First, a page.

Zoom rejects San Francisco State University event featuring Leila Khaled
Zoom has denied its services to San Francisco State University for a university-sponsored event scheduled for Wednesday featuring Palestinian terrorist Leila Khaled.
The event, titled “Whose Narratives? Gender, Justice & Resistance,” was cosponsored by the university’s Arab and Muslim Ethnicities and Diasporas Studies Program and the Women and Gender Studies Department. The webinar listed SFSU professors Rabab Abdulhadi and Tomomi Kinukawa as the moderators.
Khaled was involved in two plane hijackings in 1969 and 1970 as a member of the Popular Front for the Liberation of Palestine (PFLP), which is designated by the U.S. and several other Western counties, as well as the European Union, as a terrorist organization. She was arrested in London after the second hijacking, but was released by U.K. officials in exchange for hostages taken in a similar plane hijacking.
A statement provided by Zoom to the Lawfare Project, which had warned the technology company and the university that by hosting Khaled they may violate a federal law prohibiting assisting foreign terrorist organizations, read:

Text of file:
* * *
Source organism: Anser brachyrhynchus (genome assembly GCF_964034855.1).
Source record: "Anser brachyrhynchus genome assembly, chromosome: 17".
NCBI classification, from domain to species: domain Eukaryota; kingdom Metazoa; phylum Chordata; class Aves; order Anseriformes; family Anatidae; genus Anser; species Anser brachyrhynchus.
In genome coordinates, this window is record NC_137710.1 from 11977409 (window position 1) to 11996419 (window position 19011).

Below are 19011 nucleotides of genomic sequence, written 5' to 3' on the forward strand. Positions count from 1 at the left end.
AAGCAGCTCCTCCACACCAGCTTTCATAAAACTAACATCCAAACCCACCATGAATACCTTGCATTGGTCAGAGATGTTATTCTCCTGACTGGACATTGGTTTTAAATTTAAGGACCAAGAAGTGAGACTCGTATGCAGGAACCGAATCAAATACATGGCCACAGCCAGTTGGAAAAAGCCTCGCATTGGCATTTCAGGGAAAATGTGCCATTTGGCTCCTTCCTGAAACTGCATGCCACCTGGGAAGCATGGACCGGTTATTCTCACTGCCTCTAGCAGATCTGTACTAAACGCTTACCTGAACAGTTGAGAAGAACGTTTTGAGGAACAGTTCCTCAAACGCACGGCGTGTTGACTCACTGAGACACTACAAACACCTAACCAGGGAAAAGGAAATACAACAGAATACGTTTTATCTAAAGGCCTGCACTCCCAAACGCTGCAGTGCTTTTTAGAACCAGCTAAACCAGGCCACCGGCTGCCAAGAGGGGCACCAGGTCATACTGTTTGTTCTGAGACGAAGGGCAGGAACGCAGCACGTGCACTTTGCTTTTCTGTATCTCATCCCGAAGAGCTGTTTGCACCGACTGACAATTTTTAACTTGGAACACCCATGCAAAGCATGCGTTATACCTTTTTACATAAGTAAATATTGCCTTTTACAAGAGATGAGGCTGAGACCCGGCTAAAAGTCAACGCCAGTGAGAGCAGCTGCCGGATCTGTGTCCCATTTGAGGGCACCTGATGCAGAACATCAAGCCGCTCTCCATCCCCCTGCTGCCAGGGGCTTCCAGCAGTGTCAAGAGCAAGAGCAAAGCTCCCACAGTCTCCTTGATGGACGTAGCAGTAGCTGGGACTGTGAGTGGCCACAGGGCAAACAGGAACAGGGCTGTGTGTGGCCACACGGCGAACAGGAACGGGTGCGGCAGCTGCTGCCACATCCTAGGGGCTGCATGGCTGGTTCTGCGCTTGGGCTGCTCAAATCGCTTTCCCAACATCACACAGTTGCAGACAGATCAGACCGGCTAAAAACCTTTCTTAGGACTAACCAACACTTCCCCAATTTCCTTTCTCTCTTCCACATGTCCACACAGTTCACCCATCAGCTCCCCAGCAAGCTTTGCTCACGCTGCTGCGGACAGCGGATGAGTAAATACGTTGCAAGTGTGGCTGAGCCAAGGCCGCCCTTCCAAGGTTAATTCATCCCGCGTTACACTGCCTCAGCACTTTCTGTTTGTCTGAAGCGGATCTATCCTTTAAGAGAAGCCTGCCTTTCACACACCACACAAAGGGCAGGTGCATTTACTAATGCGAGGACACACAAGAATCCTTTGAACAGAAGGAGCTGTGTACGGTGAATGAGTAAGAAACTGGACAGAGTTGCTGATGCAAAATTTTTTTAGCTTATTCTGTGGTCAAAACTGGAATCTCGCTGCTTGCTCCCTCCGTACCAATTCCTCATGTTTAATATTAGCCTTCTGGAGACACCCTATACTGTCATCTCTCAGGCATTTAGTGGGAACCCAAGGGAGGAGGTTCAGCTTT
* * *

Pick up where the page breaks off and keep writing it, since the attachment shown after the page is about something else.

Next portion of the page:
“Zoom is committed to supporting the open exchange of ideas and conversations, subject to certain limitations contained in our Terms of Service, including those related to user compliance with applicable U.S. export control, sanctions, and anti-terrorism laws. In light of the speaker’s reported affiliation or membership in a U.S. designated foreign terrorist organization, and SFSU’s inability to confirm otherwise, we determined the meeting is in violation of Zoom’s Terms of Service and told SFSU they may not use Zoom for this particular event.”
The announcement comes 18 months after SFSU settled a claim filed by the Lawfare Project alleging discrimination against two students.
Benjamin Ryberg, COO and director of research at The Lawfare Project, told JI that Zoom deserves some credit for its decision. “We applaud Zoom for enforcing its own terms of service and complying with U.S. law, which clearly prohibits the provision of technological services to members of designated Foreign Terrorist Organizations.”